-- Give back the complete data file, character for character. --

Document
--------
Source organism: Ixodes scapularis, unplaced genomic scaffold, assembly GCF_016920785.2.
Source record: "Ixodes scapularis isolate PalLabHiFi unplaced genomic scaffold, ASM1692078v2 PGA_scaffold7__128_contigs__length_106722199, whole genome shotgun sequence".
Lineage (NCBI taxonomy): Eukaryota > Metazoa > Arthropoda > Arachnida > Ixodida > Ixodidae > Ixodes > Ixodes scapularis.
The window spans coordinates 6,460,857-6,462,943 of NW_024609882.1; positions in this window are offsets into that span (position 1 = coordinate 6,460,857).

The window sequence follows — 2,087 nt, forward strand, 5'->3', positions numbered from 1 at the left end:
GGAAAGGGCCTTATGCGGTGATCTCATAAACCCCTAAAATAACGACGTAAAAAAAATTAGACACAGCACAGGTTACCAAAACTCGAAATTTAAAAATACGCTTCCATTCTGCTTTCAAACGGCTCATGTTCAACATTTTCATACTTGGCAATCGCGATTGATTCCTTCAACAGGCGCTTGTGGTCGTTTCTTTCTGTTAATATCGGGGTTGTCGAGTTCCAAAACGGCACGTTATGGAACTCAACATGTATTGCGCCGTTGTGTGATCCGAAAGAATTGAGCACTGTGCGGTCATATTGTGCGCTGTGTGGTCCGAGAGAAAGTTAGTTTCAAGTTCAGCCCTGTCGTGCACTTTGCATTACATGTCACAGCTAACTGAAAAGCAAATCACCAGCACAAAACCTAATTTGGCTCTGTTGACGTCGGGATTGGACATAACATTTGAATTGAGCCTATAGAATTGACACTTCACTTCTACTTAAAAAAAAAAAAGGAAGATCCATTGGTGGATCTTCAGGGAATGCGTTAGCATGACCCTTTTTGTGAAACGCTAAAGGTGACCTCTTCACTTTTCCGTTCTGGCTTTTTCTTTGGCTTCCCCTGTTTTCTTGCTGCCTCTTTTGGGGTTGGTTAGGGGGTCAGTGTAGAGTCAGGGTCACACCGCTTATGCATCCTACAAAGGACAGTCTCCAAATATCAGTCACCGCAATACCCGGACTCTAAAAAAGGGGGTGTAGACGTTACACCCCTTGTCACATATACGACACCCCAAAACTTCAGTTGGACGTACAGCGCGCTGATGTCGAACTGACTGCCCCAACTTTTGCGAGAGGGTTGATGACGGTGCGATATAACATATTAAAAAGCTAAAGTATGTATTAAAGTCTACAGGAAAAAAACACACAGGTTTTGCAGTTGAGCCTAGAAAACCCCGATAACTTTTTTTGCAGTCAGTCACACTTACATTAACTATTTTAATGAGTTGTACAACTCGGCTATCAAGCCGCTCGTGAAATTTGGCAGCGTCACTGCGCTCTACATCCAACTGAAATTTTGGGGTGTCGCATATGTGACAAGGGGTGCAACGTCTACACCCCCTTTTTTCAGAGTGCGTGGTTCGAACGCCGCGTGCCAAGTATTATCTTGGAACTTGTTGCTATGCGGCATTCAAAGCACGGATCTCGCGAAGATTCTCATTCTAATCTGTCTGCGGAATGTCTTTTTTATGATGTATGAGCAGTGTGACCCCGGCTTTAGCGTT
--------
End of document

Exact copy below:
Source organism: Ixodes scapularis, unplaced genomic scaffold, assembly GCF_016920785.2.
Source record: "Ixodes scapularis isolate PalLabHiFi unplaced genomic scaffold, ASM1692078v2 PGA_scaffold7__128_contigs__length_106722199, whole genome shotgun sequence".
Lineage (NCBI taxonomy): Eukaryota > Metazoa > Arthropoda > Arachnida > Ixodida > Ixodidae > Ixodes > Ixodes scapularis.
The window spans coordinates 6,460,857-6,462,943 of NW_024609882.1; positions in this window are offsets into that span (position 1 = coordinate 6,460,857).

The window sequence follows — 2,087 nt, forward strand, 5'->3', positions numbered from 1 at the left end:
GGAAAGGGCCTTATGCGGTGATCTCATAAACCCCTAAAATAACGACGTAAAAAAAATTAGACACAGCACAGGTTACCAAAACTCGAAATTTAAAAATACGCTTCCATTCTGCTTTCAAACGGCTCATGTTCAACATTTTCATACTTGGCAATCGCGATTGATTCCTTCAACAGGCGCTTGTGGTCGTTTCTTTCTGTTAATATCGGGGTTGTCGAGTTCCAAAACGGCACGTTATGGAACTCAACATGTATTGCGCCGTTGTGTGATCCGAAAGAATTGAGCACTGTGCGGTCATATTGTGCGCTGTGTGGTCCGAGAGAAAGTTAGTTTCAAGTTCAGCCCTGTCGTGCACTTTGCATTACATGTCACAGCTAACTGAAAAGCAAATCACCAGCACAAAACCTAATTTGGCTCTGTTGACGTCGGGATTGGACATAACATTTGAATTGAGCCTATAGAATTGACACTTCACTTCTACTTAAAAAAAAAAAAGGAAGATCCATTGGTGGATCTTCAGGGAATGCGTTAGCATGACCCTTTTTGTGAAACGCTAAAGGTGACCTCTTCACTTTTCCGTTCTGGCTTTTTCTTTGGCTTCCCCTGTTTTCTTGCTGCCTCTTTTGGGGTTGGTTAGGGGGTCAGTGTAGAGTCAGGGTCACACCGCTTATGCATCCTACAAAGGACAGTCTCCAAATATCAGTCACCGCAATACCCGGACTCTAAAAAAGGGGGTGTAGACGTTACACCCCTTGTCACATATACGACACCCCAAAACTTCAGTTGGACGTACAGCGCGCTGATGTCGAACTGACTGCCCCAACTTTTGCGAGAGGGTTGATGACGGTGCGATATAACATATTAAAAAGCTAAAGTATGTATTAAAGTCTACAGGAAAAAAACACACAGGTTTTGCAGTTGAGCCTAGAAAACCCCGATAACTTTTTTTGCAGTCAGTCACACTTACATTAACTATTTTAATGAGTTGTACAACTCGGCTATCAAGCCGCTCGTGAAATTTGGCAGCGTCACTGCGCTCTACATCCAACTGAAATTTTGGGGTGTCGCATATGTGACAAGGGGTGCAACGTCTACACCCCCTTTTTTCAGAGTGCGTGGTTCGAACGCCGCGTGCCAAGTATTATCTTGGAACTTGTTGCTATGCGGCATTCAAAGCACGGATCTCGCGAAGATTCTCATTCTAATCTGTCTGCGGAATGTCTTTTTTATGATGTATGAGCAGTGTGACCCCGGCTTTAGCGTT